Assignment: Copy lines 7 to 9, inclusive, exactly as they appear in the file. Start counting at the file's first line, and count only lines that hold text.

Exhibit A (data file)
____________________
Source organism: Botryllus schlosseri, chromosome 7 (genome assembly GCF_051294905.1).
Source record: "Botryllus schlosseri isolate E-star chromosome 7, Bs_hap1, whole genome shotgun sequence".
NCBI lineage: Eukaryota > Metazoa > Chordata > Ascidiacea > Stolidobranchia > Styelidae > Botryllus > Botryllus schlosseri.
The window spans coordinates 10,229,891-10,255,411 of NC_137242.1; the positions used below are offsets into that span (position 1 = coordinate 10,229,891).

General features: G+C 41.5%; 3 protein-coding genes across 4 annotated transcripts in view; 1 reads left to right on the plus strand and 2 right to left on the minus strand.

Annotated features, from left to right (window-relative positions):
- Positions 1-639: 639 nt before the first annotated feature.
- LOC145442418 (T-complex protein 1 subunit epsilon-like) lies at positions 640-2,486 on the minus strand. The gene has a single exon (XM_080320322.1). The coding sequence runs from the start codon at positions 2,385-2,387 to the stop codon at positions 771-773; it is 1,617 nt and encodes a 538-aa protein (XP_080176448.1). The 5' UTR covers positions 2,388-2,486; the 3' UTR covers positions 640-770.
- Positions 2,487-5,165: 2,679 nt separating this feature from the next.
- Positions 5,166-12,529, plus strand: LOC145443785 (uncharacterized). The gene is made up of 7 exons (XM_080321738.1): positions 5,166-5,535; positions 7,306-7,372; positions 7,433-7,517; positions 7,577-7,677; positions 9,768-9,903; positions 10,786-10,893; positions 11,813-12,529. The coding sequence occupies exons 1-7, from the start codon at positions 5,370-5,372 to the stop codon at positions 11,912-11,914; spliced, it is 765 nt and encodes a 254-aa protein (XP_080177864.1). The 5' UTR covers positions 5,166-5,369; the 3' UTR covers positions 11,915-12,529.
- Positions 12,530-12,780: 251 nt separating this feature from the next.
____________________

- Positions 1-639: 639 nt before the first annotated feature.
- LOC145442418 (T-complex protein 1 subunit epsilon-like) lies at positions 640-2,486 on the minus strand. The gene has a single exon (XM_080320322.1). The coding sequence runs from the start codon at positions 2,385-2,387 to the stop codon at positions 771-773; it is 1,617 nt and encodes a 538-aa protein (XP_080176448.1). The 5' UTR covers positions 2,388-2,486; the 3' UTR covers positions 640-770.
- Positions 2,487-5,165: 2,679 nt separating this feature from the next.